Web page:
A man answering the description of
Matthews was arrested at Woodburn, Or.,
at 3 o'clock yesterday afternoon. Chief
peputy Sheriff Morden left last evening
to identify the suspect.
The prisoners were all confined together
In one cell, and got out by sawing through
a crossbar. After it was cut through they
lowered a set of perpendicular bars which
locked the door. Once outside in the main
corridor, they cut through; two sets of
window bars and afterward sawed the
lock off a door which leads to Fifth street.
The men must have made their escape
after 9 o'clock, when all the prisoners In
this corridor were locked In their cella
Corridor No. 3 is In thja old part of the
Jail, and is not used except for the in
carceration of persons serving time for
minor offenses, because It Is too easy to
escape from, The bars in the windows and
those fastening the doors.' are soft, and
can be cut through almost as easy as a
piece of wood.
The men employed on the rockplle have
every opportunity to procure saws when
they are cut at work. Friends during the
night can conceal saws for them among
ihe rocks where they work.
The terms of Matthews and Foley expire
in September. 1903, Hogan and Turner in
March, 1KB, and Smith In July, 1903. They
were all sentenced to one year each for
larceny. The escapes were discovered yes
terday morning at 7 o'clock. Sheriff Word
lias sent out circulars containing a de
scription of the men to surrounding
points, and has offered a reward of $20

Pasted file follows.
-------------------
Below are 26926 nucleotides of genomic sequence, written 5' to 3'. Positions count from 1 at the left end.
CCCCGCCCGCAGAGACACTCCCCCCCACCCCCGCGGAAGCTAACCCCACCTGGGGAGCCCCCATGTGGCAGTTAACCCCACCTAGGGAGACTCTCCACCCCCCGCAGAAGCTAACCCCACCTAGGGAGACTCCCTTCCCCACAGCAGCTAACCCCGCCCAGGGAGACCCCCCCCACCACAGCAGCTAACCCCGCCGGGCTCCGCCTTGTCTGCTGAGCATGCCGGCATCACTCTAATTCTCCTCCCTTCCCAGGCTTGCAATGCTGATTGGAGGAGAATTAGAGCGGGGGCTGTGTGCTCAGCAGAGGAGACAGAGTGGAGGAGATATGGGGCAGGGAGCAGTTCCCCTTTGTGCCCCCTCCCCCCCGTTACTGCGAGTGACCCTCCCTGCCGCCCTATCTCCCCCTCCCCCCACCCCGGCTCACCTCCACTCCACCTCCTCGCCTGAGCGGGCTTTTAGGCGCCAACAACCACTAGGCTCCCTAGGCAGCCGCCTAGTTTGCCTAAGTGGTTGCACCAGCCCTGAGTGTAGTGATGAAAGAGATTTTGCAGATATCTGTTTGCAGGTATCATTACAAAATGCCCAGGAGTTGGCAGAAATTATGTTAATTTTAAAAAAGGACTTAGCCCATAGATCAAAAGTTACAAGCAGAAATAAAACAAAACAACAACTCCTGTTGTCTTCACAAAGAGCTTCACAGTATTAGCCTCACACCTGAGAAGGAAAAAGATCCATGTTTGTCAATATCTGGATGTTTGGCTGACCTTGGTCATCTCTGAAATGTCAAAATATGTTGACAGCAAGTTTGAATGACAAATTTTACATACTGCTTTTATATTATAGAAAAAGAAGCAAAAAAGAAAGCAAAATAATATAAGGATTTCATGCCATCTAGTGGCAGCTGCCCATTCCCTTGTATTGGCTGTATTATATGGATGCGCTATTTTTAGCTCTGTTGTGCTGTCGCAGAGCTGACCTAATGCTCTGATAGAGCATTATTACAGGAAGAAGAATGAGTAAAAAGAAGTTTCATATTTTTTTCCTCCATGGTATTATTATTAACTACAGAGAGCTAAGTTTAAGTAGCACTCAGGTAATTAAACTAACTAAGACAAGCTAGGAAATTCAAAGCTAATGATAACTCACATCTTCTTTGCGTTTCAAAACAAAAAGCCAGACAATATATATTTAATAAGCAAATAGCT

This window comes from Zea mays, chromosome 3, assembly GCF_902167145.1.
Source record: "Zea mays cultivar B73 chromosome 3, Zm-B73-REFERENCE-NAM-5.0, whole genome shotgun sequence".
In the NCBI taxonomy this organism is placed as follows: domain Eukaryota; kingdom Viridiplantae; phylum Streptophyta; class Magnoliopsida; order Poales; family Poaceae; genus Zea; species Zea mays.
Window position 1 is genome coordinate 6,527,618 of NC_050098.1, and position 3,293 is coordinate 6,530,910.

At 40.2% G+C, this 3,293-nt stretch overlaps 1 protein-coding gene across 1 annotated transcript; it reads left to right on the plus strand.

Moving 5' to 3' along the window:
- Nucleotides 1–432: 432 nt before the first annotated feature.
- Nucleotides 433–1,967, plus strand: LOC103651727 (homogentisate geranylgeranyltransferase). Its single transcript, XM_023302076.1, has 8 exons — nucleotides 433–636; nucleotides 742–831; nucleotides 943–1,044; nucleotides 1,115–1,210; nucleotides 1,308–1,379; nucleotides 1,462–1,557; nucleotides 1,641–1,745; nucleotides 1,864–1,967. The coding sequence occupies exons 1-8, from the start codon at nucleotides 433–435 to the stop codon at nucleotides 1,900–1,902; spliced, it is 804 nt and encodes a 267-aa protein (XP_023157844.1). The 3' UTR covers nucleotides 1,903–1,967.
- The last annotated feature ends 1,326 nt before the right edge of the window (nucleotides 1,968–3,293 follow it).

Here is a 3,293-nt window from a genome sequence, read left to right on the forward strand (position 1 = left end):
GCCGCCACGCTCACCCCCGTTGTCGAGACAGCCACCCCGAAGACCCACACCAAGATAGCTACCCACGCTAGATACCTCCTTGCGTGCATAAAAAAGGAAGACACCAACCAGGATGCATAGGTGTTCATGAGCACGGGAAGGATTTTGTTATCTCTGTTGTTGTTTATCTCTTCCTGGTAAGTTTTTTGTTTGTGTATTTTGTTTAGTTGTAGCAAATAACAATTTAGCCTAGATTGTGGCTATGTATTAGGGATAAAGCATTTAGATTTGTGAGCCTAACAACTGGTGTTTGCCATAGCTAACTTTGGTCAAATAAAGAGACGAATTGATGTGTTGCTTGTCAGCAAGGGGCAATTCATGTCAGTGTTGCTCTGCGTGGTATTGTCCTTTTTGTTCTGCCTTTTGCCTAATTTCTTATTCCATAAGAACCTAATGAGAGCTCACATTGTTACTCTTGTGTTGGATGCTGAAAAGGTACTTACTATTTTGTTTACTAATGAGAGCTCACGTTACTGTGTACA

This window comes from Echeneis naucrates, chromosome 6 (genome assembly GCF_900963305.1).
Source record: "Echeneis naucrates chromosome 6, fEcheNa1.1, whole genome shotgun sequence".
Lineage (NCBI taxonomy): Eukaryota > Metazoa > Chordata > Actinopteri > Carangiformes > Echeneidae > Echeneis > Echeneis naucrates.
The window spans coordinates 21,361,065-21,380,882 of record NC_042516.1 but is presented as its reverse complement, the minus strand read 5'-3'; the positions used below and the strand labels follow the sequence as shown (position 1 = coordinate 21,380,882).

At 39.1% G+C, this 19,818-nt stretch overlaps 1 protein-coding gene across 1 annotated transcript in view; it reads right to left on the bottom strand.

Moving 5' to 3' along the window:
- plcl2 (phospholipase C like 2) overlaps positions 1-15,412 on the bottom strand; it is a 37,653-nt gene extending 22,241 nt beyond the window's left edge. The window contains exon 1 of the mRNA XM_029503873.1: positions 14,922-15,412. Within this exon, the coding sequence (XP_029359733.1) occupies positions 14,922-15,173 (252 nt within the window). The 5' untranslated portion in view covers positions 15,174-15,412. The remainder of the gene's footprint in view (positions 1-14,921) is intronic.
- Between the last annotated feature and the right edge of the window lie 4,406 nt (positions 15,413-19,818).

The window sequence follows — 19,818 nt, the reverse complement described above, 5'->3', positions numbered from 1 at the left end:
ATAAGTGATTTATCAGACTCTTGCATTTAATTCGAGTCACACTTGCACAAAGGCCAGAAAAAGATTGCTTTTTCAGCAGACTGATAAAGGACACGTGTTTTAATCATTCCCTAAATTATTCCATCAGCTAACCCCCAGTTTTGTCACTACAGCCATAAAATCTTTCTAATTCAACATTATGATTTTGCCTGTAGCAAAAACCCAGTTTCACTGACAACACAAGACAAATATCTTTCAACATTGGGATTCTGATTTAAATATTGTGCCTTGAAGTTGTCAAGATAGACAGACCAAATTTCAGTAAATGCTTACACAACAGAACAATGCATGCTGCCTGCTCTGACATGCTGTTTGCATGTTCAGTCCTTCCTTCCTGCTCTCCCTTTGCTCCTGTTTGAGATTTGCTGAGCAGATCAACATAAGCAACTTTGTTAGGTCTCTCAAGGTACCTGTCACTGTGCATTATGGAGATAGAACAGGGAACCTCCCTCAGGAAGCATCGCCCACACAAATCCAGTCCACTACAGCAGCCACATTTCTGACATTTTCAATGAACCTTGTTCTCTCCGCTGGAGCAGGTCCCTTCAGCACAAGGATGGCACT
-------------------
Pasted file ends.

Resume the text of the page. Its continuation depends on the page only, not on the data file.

each for their capture.
TO CUKE COLD IX ONE DAT,
Take Lax stive Bramo Quinine Tablets. All
druggists refund the money if it fails to cure.
. W. Grove'a signature Is on each box. 25c
vCQUNC-t-KN a TCfcA
'PHONE MEN COMING
Los Angeles Company Again
TELEGRAMS SENT TO COUNCIL
Ordinance Is Introduced to Repeal
Franchise of Pacific States Com
pany and Referred to the
WHAT THE COUNCIL DID
TELEPHONES Received offer from
Los Angeles company to build system
TANNER-CREEK S EWE R7-Authorized
the hiring of experts to investigate
the alleged faulty construction.
"WOOD BLOCKS Again postponed ac
ceptance of Salmon-Street pavement.
CIGAR MACHINES Repealed prohib
After telegrams from the Empire Con
struction Company, of Los Angeles, offering-
to begin work upon a telephone plant
here at once, had been read to the Coun
cil yesterday afternoon, Mr. Flegel Intro
duced an ordinance to repeal the fran
chise of the Pacific States Telephone &
Telegraph Company. After a lively dis
cussion, the ordinance was referred to
the Judiciary committee.
The telegrams were delivered to Mayor
Williams and to Mr. Zimmerman while
the Council was In session. The message
to the Mayor simply stated that the com
pany would put In a first-class telephone
system in Portland, starting at once. The
telegram received by Mr. Zimmerman
read as follows:
"We stand ready to build a nrst-class
telephone plant in Portland and start
work at once. Representatives will come
with full power to arrange all details.
"EMPIRE CONSTRUCTION 'CO.
"F. F. Graves, general manager, 26
South Hill street. Los Angeles."
After the telegrams were read Mr.
"I move that Mr. Zimmerman reply that
the Council is in a good position to dicker
The Empire Construction Company Is
the same one that tried in vain to obtain
a franchise over two years ago. Stories
of an attempt made to bribe several of
ficials made it difficult to get the fran
chise. The same rumors will militate
against It now.
"The company could not qualify, by put
ting up a bond of J25.000 when it tried
to get a franchise before." said Mr. Zim
merman. "For my own part, I would like
to see another line with better service
"Until tills company shows me that it
wants to build a telephone line and not
to get a franchise to-soll, It will never get
my vote," declared Mr. Sharkey.
"Wire 'cm we're from Missouri," said
Telephone Ordinance Referred.
The ordinance to repeal the franchise
as introduced by Mr. Flegel stated that
the nominal consideration of $1000 a year
paid to the city by the telephone company
for the use of the streets was not all the
people were entitled to, that they expected
to receive good service and were entitled
to it. Fortunately for the ordinance, its
father is a member of the judiciary com